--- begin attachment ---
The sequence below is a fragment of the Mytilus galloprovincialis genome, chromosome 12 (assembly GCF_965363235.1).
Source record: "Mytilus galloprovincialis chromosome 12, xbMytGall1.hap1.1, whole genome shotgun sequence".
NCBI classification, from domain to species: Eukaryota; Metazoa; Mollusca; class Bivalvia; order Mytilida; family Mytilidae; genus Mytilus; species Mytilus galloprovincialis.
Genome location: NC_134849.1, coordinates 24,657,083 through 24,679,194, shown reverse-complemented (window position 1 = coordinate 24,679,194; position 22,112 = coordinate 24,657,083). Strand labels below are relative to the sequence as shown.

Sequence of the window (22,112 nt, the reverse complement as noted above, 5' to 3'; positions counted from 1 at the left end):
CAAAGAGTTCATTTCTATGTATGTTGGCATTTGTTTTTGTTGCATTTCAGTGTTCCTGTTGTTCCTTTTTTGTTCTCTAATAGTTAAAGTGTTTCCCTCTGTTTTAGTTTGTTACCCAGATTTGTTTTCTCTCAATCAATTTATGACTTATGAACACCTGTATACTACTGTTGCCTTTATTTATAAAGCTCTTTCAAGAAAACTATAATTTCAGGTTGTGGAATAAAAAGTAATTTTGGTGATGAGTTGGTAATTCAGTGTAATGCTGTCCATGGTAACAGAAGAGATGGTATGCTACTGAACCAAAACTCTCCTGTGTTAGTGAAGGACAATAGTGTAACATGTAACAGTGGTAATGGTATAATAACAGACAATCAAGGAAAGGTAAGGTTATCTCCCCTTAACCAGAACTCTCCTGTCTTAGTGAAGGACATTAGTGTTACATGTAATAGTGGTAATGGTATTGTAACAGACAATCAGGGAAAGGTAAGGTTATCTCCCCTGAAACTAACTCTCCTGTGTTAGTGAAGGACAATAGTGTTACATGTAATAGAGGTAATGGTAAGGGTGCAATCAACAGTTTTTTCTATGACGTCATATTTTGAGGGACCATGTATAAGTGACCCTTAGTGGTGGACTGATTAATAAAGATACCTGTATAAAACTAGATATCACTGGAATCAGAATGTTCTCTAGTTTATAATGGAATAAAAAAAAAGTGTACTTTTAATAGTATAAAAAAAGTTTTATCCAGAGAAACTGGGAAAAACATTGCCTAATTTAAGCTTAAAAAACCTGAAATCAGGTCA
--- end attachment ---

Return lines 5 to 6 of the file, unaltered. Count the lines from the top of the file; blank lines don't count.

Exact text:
Sequence of the window (22,112 nt, the reverse complement as noted above, 5' to 3'; positions counted from 1 at the left end):
CAAAGAGTTCATTTCTATGTATGTTGGCATTTGTTTTTGTTGCATTTCAGTGTTCCTGTTGTTCCTTTTTTGTTCTCTAATAGTTAAAGTGTTTCCCTCTGTTTTAGTTTGTTACCCAGATTTGTTTTCTCTCAATCAATTTATGACTTATGAACACCTGTATACTACTGTTGCCTTTATTTATAAAGCTCTTTCAAGAAAACTATAATTTCAGGTTGTGGAATAAAAAGTAATTTTGGTGATGAGTTGGTAATTCAGTGTAATGCTGTCCATGGTAACAGAAGAGATGGTATGCTACTGAACCAAAACTCTCCTGTGTTAGTGAAGGACAATAGTGTAACATGTAACAGTGGTAATGGTATAATAACAGACAATCAAGGAAAGGTAAGGTTATCTCCCCTTAACCAGAACTCTCCTGTCTTAGTGAAGGACATTAGTGTTACATGTAATAGTGGTAATGGTATTGTAACAGACAATCAGGGAAAGGTAAGGTTATCTCCCCTGAAACTAACTCTCCTGTGTTAGTGAAGGACAATAGTGTTACATGTAATAGAGGTAATGGTAAGGGTGCAATCAACAGTTTTTTCTATGACGTCATATTTTGAGGGACCATGTATAAGTGACCCTTAGTGGTGGACTGATTAATAAAGATACCTGTATAAAACTAGATATCACTGGAATCAGAATGTTCTCTAGTTTATAATGGAATAAAAAAAAAGTGTACTTTTAATAGTATAAAAAAAGTTTTATCCAGAGAAACTGGGAAAAACATTGCCTAATTTAAGCTTAAAAAACCTGAAATCAGGTCA